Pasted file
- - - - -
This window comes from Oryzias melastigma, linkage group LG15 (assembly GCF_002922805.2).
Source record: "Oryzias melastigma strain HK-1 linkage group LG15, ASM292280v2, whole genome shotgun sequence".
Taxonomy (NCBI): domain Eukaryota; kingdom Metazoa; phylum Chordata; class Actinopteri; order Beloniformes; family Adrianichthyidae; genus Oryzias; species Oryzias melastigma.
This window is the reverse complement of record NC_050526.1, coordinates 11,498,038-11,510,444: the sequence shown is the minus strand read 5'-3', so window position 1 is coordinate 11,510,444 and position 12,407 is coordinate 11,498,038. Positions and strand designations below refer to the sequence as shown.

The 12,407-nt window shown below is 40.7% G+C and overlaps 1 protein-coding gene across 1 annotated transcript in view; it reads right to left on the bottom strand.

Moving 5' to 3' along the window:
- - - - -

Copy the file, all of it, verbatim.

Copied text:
This window comes from Oryzias melastigma, linkage group LG15 (assembly GCF_002922805.2).
Source record: "Oryzias melastigma strain HK-1 linkage group LG15, ASM292280v2, whole genome shotgun sequence".
Taxonomy (NCBI): domain Eukaryota; kingdom Metazoa; phylum Chordata; class Actinopteri; order Beloniformes; family Adrianichthyidae; genus Oryzias; species Oryzias melastigma.
This window is the reverse complement of record NC_050526.1, coordinates 11,498,038-11,510,444: the sequence shown is the minus strand read 5'-3', so window position 1 is coordinate 11,510,444 and position 12,407 is coordinate 11,498,038. Positions and strand designations below refer to the sequence as shown.

The 12,407-nt window shown below is 40.7% G+C and overlaps 1 protein-coding gene across 1 annotated transcript in view; it reads right to left on the bottom strand.

Moving 5' to 3' along the window: